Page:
Stephen M. Walt
Why Americans don’t understand the Middle East (Round 2)
Now that the dust has settled in Gaza, permit me a brief comment on the way the conflict was covered here in the United States. I normally leave media commentary to people like Glenn Greenwald, Brad DeLong, or Jon Stewart, who do a terrific job of puncturing the foibles of mainstream reporting and commentary. But ...
Now that the dust has settled in Gaza, permit me a brief comment on the way the conflict was covered here in the United States. I normally leave media commentary to people like Glenn Greenwald, Brad DeLong, or Jon Stewart, who do a terrific job of puncturing the foibles of mainstream reporting and commentary. But occasionally an article strikes me as so symptomatic of What’s Wrong with American Journalism that I can’t resist a few words of my own.
Case in point: Helene Cooper and Mark Landler’s New York Times article from a few days ago. The title of the piece was "Obama, Showing Support for Israel, Gains New Leverage Over Netanyahu," and the article suggested that the combination of Obama’s reelection, Netanyahu’s support for Romney during the campaign, the Gaza fighting, and the upcoming Israeli election would suddenly give Obama a lot of new-found influence over the Israeli leader.
There were two fundamental problems with this piece. The first is that it is almost certainly wrong. Netanyahu is going to get re-elected anyway, so he hardly needs to curry favor with Obama. In fact, quarreling with Obama has increased Netanyahu’s popularity in the past, so where’s the alleged leverage going to come from? Over the past four years, Obama has backed Israel over the Goldstone Report, the attack on the Gaza relief vessel Mavi Marmara, and the Palestinian statehood resolution at the UN. He’s also stopped trying to get Israel to halt settlement building. Obama was already re-elected when the latest round of fighting broke out, yet the administration reflexively defended Israel’s right to pummel Gaza as much as it wanted. If you’re looking for signs of new-found leverage, in short, they’re mighty hard to detect.
Do Cooper and Landler think Netanyahu will be so grateful for all this support that he’ll suddenly abandon his life-long dream of Greater Israel? Or do they think Obama will be so empowered by re-election that he’ll put the rest of his agenda on the back-burner and devote months or years of effort to the elusive grail of Israeli-Palestinian peace? After pandering to the Israel lobby throughout the 2012 election, does Obama now think it is irrelevant to his political calculations? Hardly. We might see another half-hearted effort at pointless peace processing (akin to the Bush administration’s token gesture at Annapolis), but who really believes Obama will be able to get Netanyahu to make the concessions necessary to achieve a genuine two-state solution, especially given all the other obstacles to progress that now exist?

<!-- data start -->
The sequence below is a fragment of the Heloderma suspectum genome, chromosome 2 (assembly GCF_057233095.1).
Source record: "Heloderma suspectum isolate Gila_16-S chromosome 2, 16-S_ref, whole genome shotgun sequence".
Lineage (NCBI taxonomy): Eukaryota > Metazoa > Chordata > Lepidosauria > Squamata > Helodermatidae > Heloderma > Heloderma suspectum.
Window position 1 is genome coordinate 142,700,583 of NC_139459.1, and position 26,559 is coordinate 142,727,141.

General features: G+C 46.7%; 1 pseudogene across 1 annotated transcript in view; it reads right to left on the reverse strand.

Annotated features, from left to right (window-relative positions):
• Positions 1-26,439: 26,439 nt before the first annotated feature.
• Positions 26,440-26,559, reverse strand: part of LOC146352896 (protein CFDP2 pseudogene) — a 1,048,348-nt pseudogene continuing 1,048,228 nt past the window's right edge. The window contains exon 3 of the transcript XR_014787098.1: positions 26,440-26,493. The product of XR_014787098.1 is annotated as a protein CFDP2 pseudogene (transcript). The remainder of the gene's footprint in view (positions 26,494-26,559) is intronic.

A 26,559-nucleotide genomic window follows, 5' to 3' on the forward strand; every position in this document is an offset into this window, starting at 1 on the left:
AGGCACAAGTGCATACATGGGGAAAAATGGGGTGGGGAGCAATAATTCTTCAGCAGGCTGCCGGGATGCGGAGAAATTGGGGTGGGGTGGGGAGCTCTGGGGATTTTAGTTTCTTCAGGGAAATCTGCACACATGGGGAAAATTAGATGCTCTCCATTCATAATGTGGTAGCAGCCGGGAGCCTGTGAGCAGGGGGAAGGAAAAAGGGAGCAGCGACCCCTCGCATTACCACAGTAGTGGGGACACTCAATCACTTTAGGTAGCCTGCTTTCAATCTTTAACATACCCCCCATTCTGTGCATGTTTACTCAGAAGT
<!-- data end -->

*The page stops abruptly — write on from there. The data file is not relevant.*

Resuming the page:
The second problem with the article were the sources on which Cooper and Landler relied. The article quotes four people: Martin Indyk, Dennis Ross, Aaron David Miller, and Robert Malley. All four are former U.S. officials with long experience working on U.S. Middle East policy, and mainstream reporters like Cooper and Landler consult them all the time. There are some differences among the four, but all share a powerful attachment to Israel and both Ross and Indyk have worked for key organizations in the Israel lobby. All four men have been closely connected to the post-Oslo "peace process," which is another way of saying that they have a lengthy track record of failure. I know Washington is a pretty incestuous hothouse, but are these really the only names that Cooper and Landler have in their smart phones?
I’ve no objection to Cooper and Landler getting quotations from Miller, Indyk, Ross, or Malley, of course, but Americans would be far better informed if reporters from the Times got outside the familiar Beltway bubble on occasion. So as a public service, here’s a list of some other people that Cooper, Landler and their associates could call when they’re looking for fresh thinking on this very old topic.
1. Yousef Munayyer, The Jerusalem Center
2. Phyllis Bennis, Institute for Policy Studies
3. Noam Sheizaf, +972 Magazine, Israel.
4. Matt Duss, Center for American Progress
5. Mitchell Plitnick (formerly Jewish Voice for Peace and B’tselem)
6. Jerome Slater, SUNY-Buffalo
7. Sanam Anderlini, International Civil Society Action Network & MIT.
8. Charles Manekin, University of Maryland/The Magnes Zionist
9. Sara Roy, Center for Middle East Studies, Harvard University
10. M.J. Rosenberg (formerly AIPAC, congressional staff, and
Media Matters for America).
11. Henry Siegman US/Middle East Project and University of London
I could go on, but at least that’s a start. And if reporters need some former U.S. government officials to make the story sound authoritative, why not try Chas Freeman of the Middle East Policy Council or William Quandt at the University of Virginia?
My point is not that any of the above names have a monopoly on wisdom or truth; it’s just that they are less likely to rehash the same-old, same-old thinking that has kept U.S. Middle East policy stuck on the hamster-wheel for the past two decades or more.